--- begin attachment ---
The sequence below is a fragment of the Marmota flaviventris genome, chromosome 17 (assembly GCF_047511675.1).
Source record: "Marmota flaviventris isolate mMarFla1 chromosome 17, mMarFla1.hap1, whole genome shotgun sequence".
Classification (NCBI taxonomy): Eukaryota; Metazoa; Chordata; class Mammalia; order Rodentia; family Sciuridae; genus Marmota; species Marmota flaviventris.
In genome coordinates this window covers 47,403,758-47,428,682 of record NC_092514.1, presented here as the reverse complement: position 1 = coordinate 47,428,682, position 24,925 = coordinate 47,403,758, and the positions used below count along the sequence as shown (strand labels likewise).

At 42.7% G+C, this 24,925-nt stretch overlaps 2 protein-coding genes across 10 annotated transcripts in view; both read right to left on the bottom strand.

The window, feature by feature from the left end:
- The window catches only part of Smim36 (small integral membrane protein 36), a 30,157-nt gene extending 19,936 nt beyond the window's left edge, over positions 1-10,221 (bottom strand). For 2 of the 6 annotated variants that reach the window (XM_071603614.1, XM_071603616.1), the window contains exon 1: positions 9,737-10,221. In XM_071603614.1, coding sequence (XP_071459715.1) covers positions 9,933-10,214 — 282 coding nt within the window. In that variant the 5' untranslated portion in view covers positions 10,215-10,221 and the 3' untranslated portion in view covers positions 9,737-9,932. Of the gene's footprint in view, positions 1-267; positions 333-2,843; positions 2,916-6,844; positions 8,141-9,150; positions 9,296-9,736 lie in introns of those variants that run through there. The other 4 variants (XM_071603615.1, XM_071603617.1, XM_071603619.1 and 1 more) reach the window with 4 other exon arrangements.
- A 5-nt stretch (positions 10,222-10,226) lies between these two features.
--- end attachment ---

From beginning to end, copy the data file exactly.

The sequence below is a fragment of the Marmota flaviventris genome, chromosome 17 (assembly GCF_047511675.1).
Source record: "Marmota flaviventris isolate mMarFla1 chromosome 17, mMarFla1.hap1, whole genome shotgun sequence".
Classification (NCBI taxonomy): Eukaryota; Metazoa; Chordata; class Mammalia; order Rodentia; family Sciuridae; genus Marmota; species Marmota flaviventris.
In genome coordinates this window covers 47,403,758-47,428,682 of record NC_092514.1, presented here as the reverse complement: position 1 = coordinate 47,428,682, position 24,925 = coordinate 47,403,758, and the positions used below count along the sequence as shown (strand labels likewise).

At 42.7% G+C, this 24,925-nt stretch overlaps 2 protein-coding genes across 10 annotated transcripts in view; both read right to left on the bottom strand.

The window, feature by feature from the left end:
- The window catches only part of Smim36 (small integral membrane protein 36), a 30,157-nt gene extending 19,936 nt beyond the window's left edge, over positions 1-10,221 (bottom strand). For 2 of the 6 annotated variants that reach the window (XM_071603614.1, XM_071603616.1), the window contains exon 1: positions 9,737-10,221. In XM_071603614.1, coding sequence (XP_071459715.1) covers positions 9,933-10,214 — 282 coding nt within the window. In that variant the 5' untranslated portion in view covers positions 10,215-10,221 and the 3' untranslated portion in view covers positions 9,737-9,932. Of the gene's footprint in view, positions 1-267; positions 333-2,843; positions 2,916-6,844; positions 8,141-9,150; positions 9,296-9,736 lie in introns of those variants that run through there. The other 4 variants (XM_071603615.1, XM_071603617.1, XM_071603619.1 and 1 more) reach the window with 4 other exon arrangements.
- A 5-nt stretch (positions 10,222-10,226) lies between these two features.